Suicide attempt patterns among the navajo indians

Sheldon I. Miller, Lawrence S. Schoenfeld

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Abstract

THIS IS A REPORT of seven and one-half months of an on-going study of suicide and suicide attempts among the Navajo people. The study was undertaken in order to define the magnitude of the problem and to identify the high risk population. To date there have been only a few studies on successful suicides and even less on suicide attempts. A suicide report form was constructed. Copies were made available to all facilities serving the Navajo Indian Reservation. The psysician first having contact with a pateint filled out the form and returned it to the authors for review and tabulation. Results show that the highest risk group is younger than the general psychiatric population served. Drug ingestion is the most common method used. We have not found great differences between this population and other non- Indian populations described in the literature. This is true in respect to methods used as well as precipitating events. It seems clear that suicide attempt is a real problem for the Navajo. It is no greater, however, than for other groups of people.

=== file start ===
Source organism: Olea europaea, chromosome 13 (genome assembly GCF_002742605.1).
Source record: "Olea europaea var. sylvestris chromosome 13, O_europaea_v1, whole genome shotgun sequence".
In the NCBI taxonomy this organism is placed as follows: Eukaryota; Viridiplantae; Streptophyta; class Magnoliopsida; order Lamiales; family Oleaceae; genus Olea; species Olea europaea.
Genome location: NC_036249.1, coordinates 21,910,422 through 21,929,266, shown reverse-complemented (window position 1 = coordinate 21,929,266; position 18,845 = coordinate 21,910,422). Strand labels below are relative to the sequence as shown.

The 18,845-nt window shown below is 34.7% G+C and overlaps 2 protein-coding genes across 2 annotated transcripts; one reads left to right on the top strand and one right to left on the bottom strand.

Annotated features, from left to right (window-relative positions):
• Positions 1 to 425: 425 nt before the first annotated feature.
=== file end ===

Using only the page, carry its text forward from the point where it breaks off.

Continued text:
Original languageEnglish (US)
Pages (from-to)189-193
Number of pages5
JournalInternational Journal of Social Psychiatry
Volume17
Issue number3
DOIs
StatePublished - Jun 1971

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ASJC Scopus subject areas

  • Psychiatry and Mental health

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